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I already shared my adventures while camping in the Bighorns, including a surprise moose sighting. I would like to back up and tell you about my travel into the mountains and why I choose to camp there instead of other possibilities. Then, I will tell you about driving out. Here is a hint:

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As I zoom by the Bighorn Mountains in Northern Wyoming to my minister training in Billings, Montana, I can see the mountains are dramatic. Even from that distance  the unique geological formations—sharp slabs of uplifted rock form the front foothills—are visible. I decide to camp there on my way back to Southern Wyoming.

English: East of Buffalo, Wyoming -- view of t...

East of Buffalo, Wyoming — view of the Bighorn Mountains. (Photo credit: Wikipedia)

I head back towards the Bighorns the second my training is over! Because the mountains rise so sharply from the plains, I know the road is a doozy: winding, steep, and scary as they come. I am nervous enough driving such a road, but pulling the camper was a potential challenge.  I decide to be a big girl and breath normally and proceed calmly, even when the road barely clings to the mountainside and drops off  hundreds, maybe thousands of feet.

The exposed geological strata that I see from the Interstate a few days before must be important, because for the first few miles up and into the mountains on those steep roads, signs educate me about the name, composition, and age of the rock and soil layers. I see the signs only through my peripheral vision, and my attention is glued to the road, which continues to rise quickly, through stunning scenery. At every switchback was a “scenic view” turnout.

Finally the road levels off and I relax. Deer are everywhere along the side of the road, a charming sight but their presence makes for hazardous driving. Soon, I see my destination: Silbey Lake Campground. I choose this spot because I like camping near water, but also the campground has some sites with electricity.

Of, course, I have to back up, into the site first. Oh my. I have never successfully backed up Half Moon.  I manage to wiggle my way in after 10 times backing up, pulling forward, turning a bit more, backing up again. Inch-by-inch I get there, and I imagine that all the nosy old folks are sitting in their campers watching. I half expect to hear clapping when I finally get in the site.

English: Bighorn Mountains in early August jus...

Bighorn Mountains in early August just west of Buffalo, Wyoming. (Photo credit: Wikipedia)

I set up and plug in. Wow! I turn on all the lights and the refrigerator, then set up heated mattress and a small lamp. The heater fan works great but night temperatures will not be that bad, so I leave it off.

As I kick back, I realize how lucky I am. Four state parks with reservoirs are less than 70 miles from my house. Rocky Mountain National Park is 3 hours southwest, while the Black Hills of South Dakota are 3 hours northeast. The southern side of the Bighorns are 4 hours. Sigh, time to relax and ponder my good fortune.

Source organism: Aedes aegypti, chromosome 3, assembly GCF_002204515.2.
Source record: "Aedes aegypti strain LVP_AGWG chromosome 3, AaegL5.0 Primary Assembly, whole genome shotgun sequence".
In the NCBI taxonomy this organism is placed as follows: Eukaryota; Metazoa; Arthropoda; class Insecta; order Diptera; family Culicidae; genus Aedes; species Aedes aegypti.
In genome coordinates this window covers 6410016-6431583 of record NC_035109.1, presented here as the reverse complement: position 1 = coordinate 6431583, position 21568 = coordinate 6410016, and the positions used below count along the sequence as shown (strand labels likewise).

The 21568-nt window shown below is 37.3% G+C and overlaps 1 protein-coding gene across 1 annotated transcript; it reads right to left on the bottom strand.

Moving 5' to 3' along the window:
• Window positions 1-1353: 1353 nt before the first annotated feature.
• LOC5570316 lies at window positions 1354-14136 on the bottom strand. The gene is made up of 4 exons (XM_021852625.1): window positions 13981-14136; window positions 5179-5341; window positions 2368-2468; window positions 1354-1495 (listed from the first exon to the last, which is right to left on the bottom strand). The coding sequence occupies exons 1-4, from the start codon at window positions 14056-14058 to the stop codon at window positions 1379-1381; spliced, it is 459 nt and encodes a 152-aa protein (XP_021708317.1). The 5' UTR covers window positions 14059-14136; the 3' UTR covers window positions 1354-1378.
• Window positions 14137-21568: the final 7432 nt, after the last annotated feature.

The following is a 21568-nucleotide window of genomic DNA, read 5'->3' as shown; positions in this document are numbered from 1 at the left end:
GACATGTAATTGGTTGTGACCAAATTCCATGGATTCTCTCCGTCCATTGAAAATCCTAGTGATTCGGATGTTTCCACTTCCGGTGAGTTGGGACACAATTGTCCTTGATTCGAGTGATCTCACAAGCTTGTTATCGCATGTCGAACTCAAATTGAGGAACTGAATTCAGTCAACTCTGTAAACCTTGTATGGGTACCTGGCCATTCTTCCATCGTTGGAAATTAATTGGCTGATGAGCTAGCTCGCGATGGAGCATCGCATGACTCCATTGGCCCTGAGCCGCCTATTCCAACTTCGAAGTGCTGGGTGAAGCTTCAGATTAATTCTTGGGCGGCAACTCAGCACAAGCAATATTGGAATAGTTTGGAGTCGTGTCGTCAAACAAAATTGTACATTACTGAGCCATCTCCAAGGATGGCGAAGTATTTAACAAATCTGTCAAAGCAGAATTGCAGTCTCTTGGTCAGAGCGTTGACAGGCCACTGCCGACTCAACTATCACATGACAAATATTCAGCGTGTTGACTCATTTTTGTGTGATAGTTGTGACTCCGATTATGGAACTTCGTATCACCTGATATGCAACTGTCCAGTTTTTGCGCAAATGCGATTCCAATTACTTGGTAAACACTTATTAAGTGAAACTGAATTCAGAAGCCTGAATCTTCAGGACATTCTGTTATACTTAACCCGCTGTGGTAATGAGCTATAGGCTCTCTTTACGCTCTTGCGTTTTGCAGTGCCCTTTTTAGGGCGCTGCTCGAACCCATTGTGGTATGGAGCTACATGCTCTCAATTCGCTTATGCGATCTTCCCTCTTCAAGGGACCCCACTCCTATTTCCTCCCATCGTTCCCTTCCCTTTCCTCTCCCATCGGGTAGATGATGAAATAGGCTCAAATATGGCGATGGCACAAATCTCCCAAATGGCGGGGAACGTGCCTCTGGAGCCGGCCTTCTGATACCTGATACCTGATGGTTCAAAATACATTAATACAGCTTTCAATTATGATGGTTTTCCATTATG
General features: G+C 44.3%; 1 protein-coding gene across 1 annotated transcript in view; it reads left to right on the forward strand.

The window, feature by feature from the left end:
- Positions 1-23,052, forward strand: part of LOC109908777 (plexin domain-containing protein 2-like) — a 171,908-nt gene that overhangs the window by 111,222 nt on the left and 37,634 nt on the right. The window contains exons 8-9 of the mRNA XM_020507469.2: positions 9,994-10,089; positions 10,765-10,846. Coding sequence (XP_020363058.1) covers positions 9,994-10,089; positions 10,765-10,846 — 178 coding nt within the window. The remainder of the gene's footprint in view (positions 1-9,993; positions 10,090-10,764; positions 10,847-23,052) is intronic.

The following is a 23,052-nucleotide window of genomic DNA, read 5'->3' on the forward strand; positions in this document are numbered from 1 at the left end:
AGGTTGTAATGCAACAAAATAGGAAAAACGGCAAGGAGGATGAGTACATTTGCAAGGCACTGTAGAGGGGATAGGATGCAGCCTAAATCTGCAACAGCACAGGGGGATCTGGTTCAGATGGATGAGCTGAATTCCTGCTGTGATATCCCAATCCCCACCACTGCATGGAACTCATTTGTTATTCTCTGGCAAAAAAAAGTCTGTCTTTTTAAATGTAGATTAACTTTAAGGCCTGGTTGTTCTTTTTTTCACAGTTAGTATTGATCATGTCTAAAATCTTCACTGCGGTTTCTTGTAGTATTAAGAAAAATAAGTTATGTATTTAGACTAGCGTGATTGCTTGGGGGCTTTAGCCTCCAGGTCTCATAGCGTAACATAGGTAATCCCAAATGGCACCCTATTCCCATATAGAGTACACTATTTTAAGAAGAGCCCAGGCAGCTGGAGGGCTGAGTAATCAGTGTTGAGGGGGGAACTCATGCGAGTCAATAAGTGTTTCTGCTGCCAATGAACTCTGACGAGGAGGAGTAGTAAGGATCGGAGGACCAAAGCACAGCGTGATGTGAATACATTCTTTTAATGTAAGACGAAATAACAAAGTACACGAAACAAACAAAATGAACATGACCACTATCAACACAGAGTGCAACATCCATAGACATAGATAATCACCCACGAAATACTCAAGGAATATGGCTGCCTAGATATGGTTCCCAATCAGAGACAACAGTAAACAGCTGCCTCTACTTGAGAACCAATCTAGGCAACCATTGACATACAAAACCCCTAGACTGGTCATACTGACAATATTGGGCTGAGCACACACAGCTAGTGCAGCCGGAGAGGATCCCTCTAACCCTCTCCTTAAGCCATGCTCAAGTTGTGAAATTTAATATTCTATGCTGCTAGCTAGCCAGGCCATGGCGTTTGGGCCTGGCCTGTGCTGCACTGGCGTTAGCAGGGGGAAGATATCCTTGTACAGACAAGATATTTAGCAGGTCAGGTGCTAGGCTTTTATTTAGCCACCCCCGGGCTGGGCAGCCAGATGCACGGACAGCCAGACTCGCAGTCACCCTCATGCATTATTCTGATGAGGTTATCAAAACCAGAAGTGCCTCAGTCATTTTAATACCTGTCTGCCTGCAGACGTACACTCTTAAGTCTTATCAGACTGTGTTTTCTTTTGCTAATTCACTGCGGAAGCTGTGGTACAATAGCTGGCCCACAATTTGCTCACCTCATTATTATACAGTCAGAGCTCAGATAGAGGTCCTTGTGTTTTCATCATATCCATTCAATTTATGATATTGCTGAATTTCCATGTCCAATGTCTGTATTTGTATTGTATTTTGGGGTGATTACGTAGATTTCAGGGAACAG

What goes up must go down, so my sense of peace ends when I start back down the road for home. I had tried not to think about it while camping, but the time had come to tackle the winding road again. I gave myself a little pep talk about being a big girl and learning to be relaxed on steep mountain roads. I tell myself to go slow and just ignore the impatient people behind me. I mentally rehearse emergency situations and visualize what to do (flat tire, then head into the mountain and stop, rather than be wobbly and close to the edge).  I remember reading about using the transmission to slow down instead of the brakes, which can fail with constant use, especially when pulling a camper. I follow all my own advice and am surprised how relaxed I am. Going slow works for those winding steep roads and when I got to the bottom I expected to hear more clapping. Nothing.

Once on I-25 I cruise comfortably and take the “business routes” through Sheridan and then Buffalo. They are beautiful and situated right at the base of the Bighorns. Although not far from me, this is a different Wyoming–more like the western side of the state. I learn that the area has a significant population of Basques (from Spain) who still raise sheep in the region.

English: Autumn in the Bighorn Mountains just ...

Autumn in the Bighorn Mountains just west of Buffalo, Wyoming. (Photo credit: Wikipedia)

Back at home, I do some research about the geology of the Bighorns. Apparently the western side is as dramatic and beautiful as the eastern slope. I think about when I can go again, maybe this fall to see the Aspens. I should be able to go next summer to attend a local bluegrass festival and investigate all the roads in and out of Bighorn National Forest. I would go back this winter for snowshoeing, but that is not something to do alone.

As for now, Half Moon and Flying Cloud rest happily in my driveway. Tonight I ordered a cover for the camper, which will protect it during the winter. Because of our winds, I bought a heavy-duty cover that has a tie down system.

In the meantime, I wonder, where will I go next? I don’t usually head out  in the crowds on Labor Day weekend, but if I go on that Monday, campers are already starting to head home and I might find some quiet. Or,  maybe I will camp on a friend’s land in the Laramie Range near home.  I might even head 60 miles north to Douglas, which has some camping nearby and many historic sites in town that I want to visit.

08.05.11

This is the view of Laramie Peak (10,000+ feet) that I see every day from Wheatland (Photo credit: colemama)

The loom of life

Another view of “my” peak (Photo credit: sweet mandy kay)

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